- Without a set monthly payment, it’s easy to pay the minimum amount and wind up paying your debt off longer and spending more in the long run thanks to the high interest.
- Credit cards make it easy to overspend and get stuck in a cycle of debt.
Personal loans: the good and the bad
If you’re worried how credit cards might harm you in the long run, personal loans provide a more predictable way to borrow money. Unlike credit cards that come with line of credit you can borrow against, personal loans offer a set amount of money with a fixed interest rate and a fixed monthly payment. Personal loans also feature fixed repayment timelines, meaning you will always know exactly when your loan will be paid off.
If you’re worried about the process of applying for a personal loan, you shouldn’t be. You can easily compare and apply for personal loans online and without ever visiting a bank, and you can often get your loan funded within a few business days. Plus, many personal loans for people with good credit offer fixed interest rates as low as 5% APR.
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And, while some personal loans do charge fees like an origination fee or application fee, most people with good credit can qualify for a personal loan without any fees.
The downsides of personal loans aren’t quite as several as the pitfalls of using credit cards, but that doesn’t mean personal loans are perfect. Here are the main pros and cons to be aware of:
Advantages of using personal loans:
- With good credit, you can pay a fixed interest rate that is typically much lower than ones charged by credit cards.
- You’ll have the same monthly payment each month and you’ll know exactly when your loan will be paid off.
- Since personal loans give you a fixed amount and don’t offer a line of credit, they don’t tempt people to overspend like credit cards do.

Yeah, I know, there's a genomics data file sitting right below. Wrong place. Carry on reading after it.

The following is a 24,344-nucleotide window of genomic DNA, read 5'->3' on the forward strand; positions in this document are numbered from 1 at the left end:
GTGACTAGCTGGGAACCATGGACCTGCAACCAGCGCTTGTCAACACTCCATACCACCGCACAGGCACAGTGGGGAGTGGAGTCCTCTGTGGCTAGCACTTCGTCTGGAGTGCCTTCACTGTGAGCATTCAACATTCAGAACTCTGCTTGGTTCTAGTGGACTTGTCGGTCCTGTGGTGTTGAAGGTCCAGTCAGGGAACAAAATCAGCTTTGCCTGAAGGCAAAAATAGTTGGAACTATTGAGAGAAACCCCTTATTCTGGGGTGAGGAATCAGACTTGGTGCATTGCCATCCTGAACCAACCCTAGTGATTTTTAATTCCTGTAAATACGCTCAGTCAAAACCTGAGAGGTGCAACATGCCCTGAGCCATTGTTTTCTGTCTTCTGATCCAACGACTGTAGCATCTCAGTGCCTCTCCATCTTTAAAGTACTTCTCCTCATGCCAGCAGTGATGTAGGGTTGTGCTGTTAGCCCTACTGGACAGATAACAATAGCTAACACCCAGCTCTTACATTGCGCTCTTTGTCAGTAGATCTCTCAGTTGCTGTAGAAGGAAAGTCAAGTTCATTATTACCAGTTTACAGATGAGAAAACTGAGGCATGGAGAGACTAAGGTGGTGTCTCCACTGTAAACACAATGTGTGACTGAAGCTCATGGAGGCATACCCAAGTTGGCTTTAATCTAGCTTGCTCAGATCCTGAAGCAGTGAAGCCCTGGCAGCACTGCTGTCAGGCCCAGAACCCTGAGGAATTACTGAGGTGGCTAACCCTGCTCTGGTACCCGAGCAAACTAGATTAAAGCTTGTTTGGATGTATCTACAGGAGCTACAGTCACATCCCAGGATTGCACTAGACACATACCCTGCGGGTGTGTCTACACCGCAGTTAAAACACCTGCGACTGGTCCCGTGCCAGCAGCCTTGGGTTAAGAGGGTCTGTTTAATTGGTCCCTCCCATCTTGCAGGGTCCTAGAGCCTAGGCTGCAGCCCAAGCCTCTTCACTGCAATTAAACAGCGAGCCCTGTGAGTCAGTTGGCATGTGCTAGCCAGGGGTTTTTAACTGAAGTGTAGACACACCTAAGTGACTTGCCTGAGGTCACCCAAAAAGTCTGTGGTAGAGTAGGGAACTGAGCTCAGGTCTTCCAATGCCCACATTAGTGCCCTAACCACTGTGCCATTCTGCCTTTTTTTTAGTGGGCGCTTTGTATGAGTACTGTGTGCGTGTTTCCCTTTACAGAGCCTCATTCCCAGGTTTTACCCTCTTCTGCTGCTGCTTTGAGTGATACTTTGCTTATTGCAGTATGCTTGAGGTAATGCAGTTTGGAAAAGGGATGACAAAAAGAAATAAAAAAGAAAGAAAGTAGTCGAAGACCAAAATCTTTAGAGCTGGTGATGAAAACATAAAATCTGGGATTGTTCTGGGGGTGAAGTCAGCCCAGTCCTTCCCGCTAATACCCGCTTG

Disadvantages of using personal loans:
- The loans with the best interest rates and terms typically go to those with very good or excellent credit – or individuals with FICO scores of 740 or higher.
- You don’t have the option to make a smaller monthly payment each month since your interest rate, payment, and repayment schedule are fixed.
- Some personal loans have fees, such as an origination fee.
Credit cards or personal loans? Here’s how to decide
While there are exceptions, credit cards are usually best for people who need to borrow money in the short-term and pay it back within a few months. However, 0% balance transfer credit cards can be good longer-term options since they let you avoid interest for up to 21 months. Before you go this route, however, you should make sure you have a plan to repay your balance before the 0% introductory offer is up.
While cards that dole out rewards are an attractive option for consumers, you probably shouldn’t consider them if you plan to carry a balance. After all, most rewards cards offer 2% or 3% back at most, and that’s a lot less than the interest you’ll be paying.
On the other side of the coin, personal loans work best for consumers who need to borrow for a specific goal like a home remodel or major home repair since they come with predictable payments and a fixed timeline for when you’ll pay them off. However, they also work well for debt consolidation when consumers don’t want to deal with the temptation of having a credit card around.
Before you choose between these two borrowing methods, figure out how much cash you need and how long you need to pay it back. Then play around with a personal loan calculator and a credit card calculator to create a few different repayment scenarios you can compare.
From there, choose the option that provides you with a monthly payment, interest rate, and repayment timeline you can live with. The prospect of borrowing money may be stressful, but you’ll feel better once you’ve taken time to compare all the options – good and bad.
- Read more about borrowing money:
- 7 smart ways you can use a home equity loan to build wealth
- Personal loans 101: How they work and who can qualify for them
- Here’s exactly how much time and money you can shave off your student loans by paying $US100 more each month
- A 10-step plan to paying off student loan debt, from someone who repaid over $US40,000